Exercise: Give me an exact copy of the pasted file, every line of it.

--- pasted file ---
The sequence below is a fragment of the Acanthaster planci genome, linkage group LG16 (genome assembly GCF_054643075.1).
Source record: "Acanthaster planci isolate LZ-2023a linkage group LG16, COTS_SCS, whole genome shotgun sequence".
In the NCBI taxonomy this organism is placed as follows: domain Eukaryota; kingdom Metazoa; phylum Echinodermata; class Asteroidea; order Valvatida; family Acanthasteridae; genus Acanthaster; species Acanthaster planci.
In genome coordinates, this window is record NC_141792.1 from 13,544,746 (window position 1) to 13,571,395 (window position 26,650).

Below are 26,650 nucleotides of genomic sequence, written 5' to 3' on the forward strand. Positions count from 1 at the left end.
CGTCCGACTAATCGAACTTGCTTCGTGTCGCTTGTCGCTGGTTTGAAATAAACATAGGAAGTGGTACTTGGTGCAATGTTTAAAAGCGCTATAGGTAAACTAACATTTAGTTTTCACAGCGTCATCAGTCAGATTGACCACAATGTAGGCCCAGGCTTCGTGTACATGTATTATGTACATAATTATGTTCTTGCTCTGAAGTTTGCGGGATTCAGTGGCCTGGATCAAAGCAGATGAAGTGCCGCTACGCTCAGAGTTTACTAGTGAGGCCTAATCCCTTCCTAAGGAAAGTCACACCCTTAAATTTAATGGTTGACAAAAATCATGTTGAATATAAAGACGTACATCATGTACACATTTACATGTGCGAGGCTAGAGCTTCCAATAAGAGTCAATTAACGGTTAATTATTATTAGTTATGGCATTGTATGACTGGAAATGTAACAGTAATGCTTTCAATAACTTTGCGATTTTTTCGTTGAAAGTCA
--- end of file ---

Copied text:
The sequence below is a fragment of the Acanthaster planci genome, linkage group LG16 (genome assembly GCF_054643075.1).
Source record: "Acanthaster planci isolate LZ-2023a linkage group LG16, COTS_SCS, whole genome shotgun sequence".
In the NCBI taxonomy this organism is placed as follows: domain Eukaryota; kingdom Metazoa; phylum Echinodermata; class Asteroidea; order Valvatida; family Acanthasteridae; genus Acanthaster; species Acanthaster planci.
In genome coordinates, this window is record NC_141792.1 from 13,544,746 (window position 1) to 13,571,395 (window position 26,650).

Below are 26,650 nucleotides of genomic sequence, written 5' to 3' on the forward strand. Positions count from 1 at the left end.
CGTCCGACTAATCGAACTTGCTTCGTGTCGCTTGTCGCTGGTTTGAAATAAACATAGGAAGTGGTACTTGGTGCAATGTTTAAAAGCGCTATAGGTAAACTAACATTTAGTTTTCACAGCGTCATCAGTCAGATTGACCACAATGTAGGCCCAGGCTTCGTGTACATGTATTATGTACATAATTATGTTCTTGCTCTGAAGTTTGCGGGATTCAGTGGCCTGGATCAAAGCAGATGAAGTGCCGCTACGCTCAGAGTTTACTAGTGAGGCCTAATCCCTTCCTAAGGAAAGTCACACCCTTAAATTTAATGGTTGACAAAAATCATGTTGAATATAAAGACGTACATCATGTACACATTTACATGTGCGAGGCTAGAGCTTCCAATAAGAGTCAATTAACGGTTAATTATTATTAGTTATGGCATTGTATGACTGGAAATGTAACAGTAATGCTTTCAATAACTTTGCGATTTTTTCGTTGAAAGTCA